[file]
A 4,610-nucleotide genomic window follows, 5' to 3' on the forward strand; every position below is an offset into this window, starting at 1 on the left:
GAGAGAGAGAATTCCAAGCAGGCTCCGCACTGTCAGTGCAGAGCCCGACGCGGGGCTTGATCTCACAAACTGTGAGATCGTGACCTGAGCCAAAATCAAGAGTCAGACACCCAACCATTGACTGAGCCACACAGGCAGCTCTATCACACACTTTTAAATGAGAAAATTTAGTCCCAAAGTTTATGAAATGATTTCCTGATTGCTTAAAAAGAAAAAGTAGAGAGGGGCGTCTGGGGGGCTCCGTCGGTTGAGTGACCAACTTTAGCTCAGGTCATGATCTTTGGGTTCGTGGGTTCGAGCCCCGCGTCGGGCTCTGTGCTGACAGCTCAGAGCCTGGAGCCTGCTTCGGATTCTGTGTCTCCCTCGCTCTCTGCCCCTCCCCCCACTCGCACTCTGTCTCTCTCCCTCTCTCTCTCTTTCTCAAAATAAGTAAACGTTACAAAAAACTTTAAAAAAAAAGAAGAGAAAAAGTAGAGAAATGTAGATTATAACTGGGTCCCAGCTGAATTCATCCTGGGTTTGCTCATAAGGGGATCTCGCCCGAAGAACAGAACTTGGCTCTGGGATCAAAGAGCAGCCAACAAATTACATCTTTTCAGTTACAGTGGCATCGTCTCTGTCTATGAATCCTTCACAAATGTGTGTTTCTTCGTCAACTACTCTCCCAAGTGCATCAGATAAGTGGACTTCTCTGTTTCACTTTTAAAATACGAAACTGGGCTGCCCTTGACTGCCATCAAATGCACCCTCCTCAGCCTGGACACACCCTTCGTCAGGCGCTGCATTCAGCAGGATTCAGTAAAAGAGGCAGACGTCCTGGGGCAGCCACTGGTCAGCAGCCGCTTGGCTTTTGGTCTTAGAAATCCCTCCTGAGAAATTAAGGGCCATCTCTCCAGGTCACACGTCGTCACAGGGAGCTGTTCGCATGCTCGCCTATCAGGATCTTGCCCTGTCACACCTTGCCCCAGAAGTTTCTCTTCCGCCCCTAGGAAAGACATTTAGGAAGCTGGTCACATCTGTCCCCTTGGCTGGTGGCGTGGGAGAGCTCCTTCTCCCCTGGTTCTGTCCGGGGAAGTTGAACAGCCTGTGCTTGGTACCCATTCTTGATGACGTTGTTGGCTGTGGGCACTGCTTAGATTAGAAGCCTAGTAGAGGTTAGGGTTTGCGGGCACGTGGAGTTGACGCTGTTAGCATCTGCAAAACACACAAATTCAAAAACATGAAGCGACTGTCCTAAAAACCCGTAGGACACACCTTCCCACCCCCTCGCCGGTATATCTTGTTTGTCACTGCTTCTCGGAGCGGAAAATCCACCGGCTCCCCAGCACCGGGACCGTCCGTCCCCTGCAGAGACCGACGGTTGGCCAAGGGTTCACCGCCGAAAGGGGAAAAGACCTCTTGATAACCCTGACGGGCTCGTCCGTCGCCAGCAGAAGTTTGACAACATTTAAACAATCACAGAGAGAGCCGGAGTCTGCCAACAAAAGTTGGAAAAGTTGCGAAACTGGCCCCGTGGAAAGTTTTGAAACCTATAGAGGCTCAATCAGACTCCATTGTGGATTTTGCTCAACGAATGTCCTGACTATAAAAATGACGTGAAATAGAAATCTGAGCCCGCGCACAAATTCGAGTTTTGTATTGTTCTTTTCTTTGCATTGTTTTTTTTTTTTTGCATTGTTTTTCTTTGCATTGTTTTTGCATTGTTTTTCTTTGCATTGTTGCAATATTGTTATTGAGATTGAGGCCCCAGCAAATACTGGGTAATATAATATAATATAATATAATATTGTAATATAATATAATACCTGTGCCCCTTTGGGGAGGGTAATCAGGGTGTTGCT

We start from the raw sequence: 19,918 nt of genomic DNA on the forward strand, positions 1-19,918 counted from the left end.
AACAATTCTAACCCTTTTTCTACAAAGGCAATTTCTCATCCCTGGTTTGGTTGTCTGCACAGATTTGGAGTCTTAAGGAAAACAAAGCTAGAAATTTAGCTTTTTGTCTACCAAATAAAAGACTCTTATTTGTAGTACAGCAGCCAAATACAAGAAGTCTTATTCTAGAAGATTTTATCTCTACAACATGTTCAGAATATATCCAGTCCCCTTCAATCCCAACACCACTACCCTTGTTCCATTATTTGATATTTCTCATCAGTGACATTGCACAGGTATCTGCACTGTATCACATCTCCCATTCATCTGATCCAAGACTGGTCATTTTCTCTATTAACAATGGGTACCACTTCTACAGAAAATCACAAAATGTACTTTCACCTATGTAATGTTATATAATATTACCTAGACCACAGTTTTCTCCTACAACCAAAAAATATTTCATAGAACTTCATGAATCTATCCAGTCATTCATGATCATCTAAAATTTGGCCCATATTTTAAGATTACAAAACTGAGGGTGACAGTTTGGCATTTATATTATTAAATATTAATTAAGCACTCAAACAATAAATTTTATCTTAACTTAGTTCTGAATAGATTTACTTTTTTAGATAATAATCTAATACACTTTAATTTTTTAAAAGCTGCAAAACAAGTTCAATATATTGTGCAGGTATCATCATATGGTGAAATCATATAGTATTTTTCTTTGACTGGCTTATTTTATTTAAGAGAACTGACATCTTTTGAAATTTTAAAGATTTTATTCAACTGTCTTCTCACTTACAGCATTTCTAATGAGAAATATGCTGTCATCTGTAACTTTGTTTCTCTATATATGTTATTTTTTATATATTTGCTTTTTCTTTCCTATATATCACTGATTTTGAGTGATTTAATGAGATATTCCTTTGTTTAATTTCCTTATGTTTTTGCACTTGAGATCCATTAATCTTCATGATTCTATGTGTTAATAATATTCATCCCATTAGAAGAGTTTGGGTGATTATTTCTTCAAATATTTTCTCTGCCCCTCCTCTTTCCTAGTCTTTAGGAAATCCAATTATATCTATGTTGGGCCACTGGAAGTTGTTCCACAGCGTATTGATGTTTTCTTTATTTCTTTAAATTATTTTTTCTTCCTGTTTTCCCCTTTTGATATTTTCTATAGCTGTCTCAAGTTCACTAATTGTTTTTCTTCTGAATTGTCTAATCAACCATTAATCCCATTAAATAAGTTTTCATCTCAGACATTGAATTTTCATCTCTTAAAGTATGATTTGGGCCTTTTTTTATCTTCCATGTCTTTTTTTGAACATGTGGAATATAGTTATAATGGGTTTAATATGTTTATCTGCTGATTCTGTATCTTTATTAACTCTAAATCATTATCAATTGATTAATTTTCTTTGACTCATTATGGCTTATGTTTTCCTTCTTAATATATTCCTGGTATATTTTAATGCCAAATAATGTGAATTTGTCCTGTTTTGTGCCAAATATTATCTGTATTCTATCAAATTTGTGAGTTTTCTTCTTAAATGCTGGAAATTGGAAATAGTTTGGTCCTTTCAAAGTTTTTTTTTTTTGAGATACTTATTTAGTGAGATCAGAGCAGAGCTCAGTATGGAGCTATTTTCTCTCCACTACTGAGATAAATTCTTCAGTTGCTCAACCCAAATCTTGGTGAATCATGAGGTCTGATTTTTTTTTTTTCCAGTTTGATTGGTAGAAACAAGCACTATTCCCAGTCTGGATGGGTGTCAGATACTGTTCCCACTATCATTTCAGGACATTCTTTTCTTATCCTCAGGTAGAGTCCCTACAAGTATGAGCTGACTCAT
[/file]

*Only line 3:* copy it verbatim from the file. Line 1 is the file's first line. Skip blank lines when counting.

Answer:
We start from the raw sequence: 19,918 nt of genomic DNA on the forward strand, positions 1-19,918 counted from the left end.